Mike Feuer

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Michael Feuer
Los Angeles City Attorney Mike Feuer.png
18th Los Angeles City Attorney
Assumed office
July 1, 2013
Mayor Eric Garcetti
Preceded by Carmen Trutanich
Member of the California State Assembly
from the 42nd district
In office
December 4, 2006 – November 30, 2012
Preceded by Paul Koretz
Succeeded by Brian Nestande
Member of the Los Angeles City Council from the 5th district
In office
July 1, 1994 – July 1, 2001
Preceded by Zev Yaroslavsky
Succeeded by Jack Weiss
Personal details
Born (1958-05-14) May 14, 1958 (age 62)
San Bernardino, California, U.S.
Nationality American
Political party Democratic
Spouse(s)Gail Ruderman [1]
Education Harvard University ( A.B., J.D.)
Profession Politician

Michael Nelson Feuer (born May 14, 1958) [2] is an American politician and lawyer who has been serving as Los Angeles City Attorney since July, 2013. A member of the Democratic party, Feuer previously served three terms in the California State Assembly, representing the 42nd Assembly District, and as a member of the Los Angeles City Council from 1995 to 2001, representing the 5th Council District. Prior to seeking office, Feuer served as executive director of Bet Tzedek Legal Services and was a lawyer in private practice.

Feuer is running for Mayor of Los Angeles in the 2022 election. Feuer's attacks on medical cannabis businesses, [3] prosecution of Black Lives Matter activists, [4] and allegations of corruption against him have made his tenure as City Attorney highly controversial. [5]

Personal life, education, and early career

Feuer was born and raised in a Jewish family [6] in San Bernardino, California. He graduated in 1976 from San Bernardino High School. [7] Feuer received both a bachelor's degree (magna cum laude, Phi Beta Kappa) and a J.D. degree (cum laude) from Harvard University. [8] He later served on the Harvard Law School Visiting Committee, which reports to the Harvard Board of Overseers. He practiced law at two of California's law firms and served as a judicial clerk to the California Supreme Court. [8]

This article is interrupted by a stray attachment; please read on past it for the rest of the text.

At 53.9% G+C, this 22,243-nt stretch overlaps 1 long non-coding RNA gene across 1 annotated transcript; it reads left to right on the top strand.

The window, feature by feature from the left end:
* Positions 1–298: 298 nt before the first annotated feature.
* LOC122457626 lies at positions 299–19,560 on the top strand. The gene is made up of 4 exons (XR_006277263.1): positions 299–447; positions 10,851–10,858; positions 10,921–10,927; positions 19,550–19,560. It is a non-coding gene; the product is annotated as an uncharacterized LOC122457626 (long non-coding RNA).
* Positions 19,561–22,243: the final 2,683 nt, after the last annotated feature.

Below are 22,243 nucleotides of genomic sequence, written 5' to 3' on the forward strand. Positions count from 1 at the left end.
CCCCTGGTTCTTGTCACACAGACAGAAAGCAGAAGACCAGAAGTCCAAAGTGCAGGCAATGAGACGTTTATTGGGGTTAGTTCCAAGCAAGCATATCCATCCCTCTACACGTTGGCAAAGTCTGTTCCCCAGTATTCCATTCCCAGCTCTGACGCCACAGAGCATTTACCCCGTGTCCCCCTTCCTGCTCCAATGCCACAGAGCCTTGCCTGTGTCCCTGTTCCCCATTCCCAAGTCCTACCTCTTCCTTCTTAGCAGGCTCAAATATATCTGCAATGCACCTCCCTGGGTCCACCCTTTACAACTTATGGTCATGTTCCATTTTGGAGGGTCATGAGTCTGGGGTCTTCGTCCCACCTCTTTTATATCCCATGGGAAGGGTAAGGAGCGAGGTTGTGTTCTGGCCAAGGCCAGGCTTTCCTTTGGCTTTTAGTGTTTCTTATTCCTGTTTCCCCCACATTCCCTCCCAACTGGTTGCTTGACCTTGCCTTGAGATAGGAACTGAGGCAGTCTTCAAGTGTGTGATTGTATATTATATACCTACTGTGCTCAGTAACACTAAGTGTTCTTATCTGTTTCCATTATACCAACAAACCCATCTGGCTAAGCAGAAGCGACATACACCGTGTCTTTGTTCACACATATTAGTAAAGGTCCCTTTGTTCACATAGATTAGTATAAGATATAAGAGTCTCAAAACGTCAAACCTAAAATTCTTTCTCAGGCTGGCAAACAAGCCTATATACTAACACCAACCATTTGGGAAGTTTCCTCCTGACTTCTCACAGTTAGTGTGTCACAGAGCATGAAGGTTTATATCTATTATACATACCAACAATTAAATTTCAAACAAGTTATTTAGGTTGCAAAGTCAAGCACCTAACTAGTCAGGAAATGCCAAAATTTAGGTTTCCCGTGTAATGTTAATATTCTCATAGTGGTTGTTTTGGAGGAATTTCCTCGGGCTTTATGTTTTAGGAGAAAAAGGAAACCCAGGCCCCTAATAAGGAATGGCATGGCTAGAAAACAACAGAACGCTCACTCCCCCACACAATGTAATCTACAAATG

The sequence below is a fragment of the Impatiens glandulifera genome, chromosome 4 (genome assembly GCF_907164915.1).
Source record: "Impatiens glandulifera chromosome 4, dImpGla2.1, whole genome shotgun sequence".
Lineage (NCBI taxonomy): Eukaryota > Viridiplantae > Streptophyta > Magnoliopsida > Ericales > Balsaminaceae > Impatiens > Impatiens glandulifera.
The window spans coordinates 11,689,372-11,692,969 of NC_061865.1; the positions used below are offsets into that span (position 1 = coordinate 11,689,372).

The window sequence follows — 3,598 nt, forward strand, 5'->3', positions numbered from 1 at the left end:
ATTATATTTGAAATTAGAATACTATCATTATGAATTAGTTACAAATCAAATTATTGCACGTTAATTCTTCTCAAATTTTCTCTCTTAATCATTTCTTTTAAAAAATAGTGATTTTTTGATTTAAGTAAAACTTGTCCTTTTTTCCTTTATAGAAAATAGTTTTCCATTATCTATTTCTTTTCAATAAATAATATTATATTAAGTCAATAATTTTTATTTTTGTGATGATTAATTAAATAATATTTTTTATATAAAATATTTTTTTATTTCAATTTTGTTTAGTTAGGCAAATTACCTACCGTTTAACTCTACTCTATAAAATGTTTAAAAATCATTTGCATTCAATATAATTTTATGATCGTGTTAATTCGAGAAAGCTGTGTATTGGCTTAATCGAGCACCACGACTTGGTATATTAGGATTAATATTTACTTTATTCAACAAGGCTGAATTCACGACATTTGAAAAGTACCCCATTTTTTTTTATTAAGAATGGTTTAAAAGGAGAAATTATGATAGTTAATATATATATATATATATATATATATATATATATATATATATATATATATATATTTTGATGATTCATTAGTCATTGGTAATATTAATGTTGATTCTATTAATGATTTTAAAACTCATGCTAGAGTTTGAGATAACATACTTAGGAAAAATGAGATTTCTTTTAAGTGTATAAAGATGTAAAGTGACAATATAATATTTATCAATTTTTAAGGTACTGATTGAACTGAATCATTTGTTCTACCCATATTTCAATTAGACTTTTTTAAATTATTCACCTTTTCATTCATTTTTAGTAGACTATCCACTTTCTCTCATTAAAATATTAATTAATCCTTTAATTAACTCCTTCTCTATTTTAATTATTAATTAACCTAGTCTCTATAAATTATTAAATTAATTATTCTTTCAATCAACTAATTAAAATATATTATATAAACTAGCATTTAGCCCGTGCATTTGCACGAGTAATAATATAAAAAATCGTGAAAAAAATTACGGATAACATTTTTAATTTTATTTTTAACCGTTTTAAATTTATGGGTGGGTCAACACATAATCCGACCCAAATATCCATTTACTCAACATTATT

In his early career, Feuer served as executive director of Bet Tzedek Legal Services. [9] He established programs to help Alzheimer's patients, victims of the Northridge earthquake and L.A. civil unrest, and Holocaust survivors striving to obtain restitution. [8]

Feuer has been married to California Court of Appeal Justice Gail Ruderman Feuer for over 36 years. [10] [11] They have two children, Danielle and Aaron.

Los Angeles City Council

From 1995 to 2001, Feuer served as the 5th District member of the Los Angeles City Council. He was elected to fill a vacancy caused by the election of Councilmember Zev Yaroslavsky to the Los Angeles County Board of Supervisors. Feuer defeated Barbara Yaroslavsky, the outgoing councilmember's wife. [7] Feuer reached the two-term limit for his city council seat in 2001, and unsuccessfully ran for city attorney. [8] [12] [13]

After Feuer was the only council member to oppose a ballot measure to lift a $10,000 spending limit on "officeholder" funds, Council Member Nate Holden said: "I am sick and tired of the grandstanding." [14] Mark Ridley-Thomas also criticized Feuer, saying "Mister Feuer seems to suggest that there is a higher ground that [he has] staked out that the balance of the council does not seem to appreciate." [14] Some colleagues also blamed Feuer for the City Council's contentious relationship with Mayor Richard Riordan. [14] Feurer defended himself saying he was trying to make good on campaign promises for government and ethics reforms. [14]

California State Assembly

In 2006, Feuer defeated West Hollywood Mayor Abbe Land and three others in the Democratic primary for the 42nd Assembly District seat. [15] [16] [17] Feuer served as a member of the California State Assembly, 42nd District, from December 4, 2006 - November 30, 2012. He served as the Majority Policy Leader of the California Assembly and Chair of the Assembly's Judiciary Committee.